If you let it, your period can be a barometer for your hormonal and emotional health, your fertility and your relationship to your inner Feminine. Here are some of the key connections I learned about and that might help you figure out where you are currently at. Determining your status quo is crucial for developing a healing strategy (obviously, this is not meant to diagnose anything, but to give you a first idea to then confirm with your gynecologist).

 

  • Severe cramps, pain, PMS: low progesterone, relative estrogen dominance (meaning total estrogen can still be too low in absolute terms, but it is too high relative to progesterone)
  • Short cycles (<25 days): low progesterone or something called Luteal Phase Defect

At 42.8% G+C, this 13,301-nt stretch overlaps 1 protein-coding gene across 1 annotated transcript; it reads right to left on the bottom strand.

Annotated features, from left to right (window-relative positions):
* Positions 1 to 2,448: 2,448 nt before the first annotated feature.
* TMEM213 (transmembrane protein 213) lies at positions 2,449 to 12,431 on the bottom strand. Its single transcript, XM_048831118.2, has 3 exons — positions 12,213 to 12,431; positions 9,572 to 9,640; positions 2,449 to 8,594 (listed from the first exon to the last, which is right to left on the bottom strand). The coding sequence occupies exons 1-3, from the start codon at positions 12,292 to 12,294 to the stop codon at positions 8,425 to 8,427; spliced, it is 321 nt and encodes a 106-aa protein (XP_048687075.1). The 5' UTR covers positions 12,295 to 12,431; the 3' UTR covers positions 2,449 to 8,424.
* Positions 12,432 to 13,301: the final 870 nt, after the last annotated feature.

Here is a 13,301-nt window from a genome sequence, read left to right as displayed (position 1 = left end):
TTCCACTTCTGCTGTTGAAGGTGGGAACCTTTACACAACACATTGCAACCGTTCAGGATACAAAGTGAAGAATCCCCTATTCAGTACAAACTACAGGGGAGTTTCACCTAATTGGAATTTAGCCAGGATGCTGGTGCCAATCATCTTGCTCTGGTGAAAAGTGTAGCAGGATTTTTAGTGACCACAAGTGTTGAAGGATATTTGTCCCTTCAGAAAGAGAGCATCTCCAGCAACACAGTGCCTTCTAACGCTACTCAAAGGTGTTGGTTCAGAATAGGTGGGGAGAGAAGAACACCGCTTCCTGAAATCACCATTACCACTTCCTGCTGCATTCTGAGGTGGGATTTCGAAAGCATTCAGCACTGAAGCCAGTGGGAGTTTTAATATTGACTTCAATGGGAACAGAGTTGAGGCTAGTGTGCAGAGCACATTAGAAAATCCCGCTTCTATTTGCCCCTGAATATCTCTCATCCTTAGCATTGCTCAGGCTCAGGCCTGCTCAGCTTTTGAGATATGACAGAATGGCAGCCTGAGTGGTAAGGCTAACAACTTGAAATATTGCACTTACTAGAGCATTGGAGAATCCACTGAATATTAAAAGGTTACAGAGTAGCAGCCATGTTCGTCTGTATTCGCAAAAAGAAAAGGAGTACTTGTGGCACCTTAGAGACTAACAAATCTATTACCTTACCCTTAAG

• Long cycles (> 35 days): indicate lack of ovulation, relative estrogen dominance and high androgens
  • Brownish bleeding: low progesterone
  • Scarce bleeding: low progesterone and/or hyperthyroid
  • Heavy bleeding: relative or absolute estrogen dominance and/or hypothyroid
  • Clots: estrogen dominance
  • Tender breasts during second half of cycle: low progesterone, relative or absolute estrogen dominance
  • Cysts: low progesterone, relative or absolute estrogen dominance
  • PCOS: relative estrogen dominance, high androgens, reduced insulin sensitivity (some degree of insulin resistance)
  • Acne: relative estrogen dominance and high androgens
  • Water retention: low progesterone, relative or absolute estrogen dominance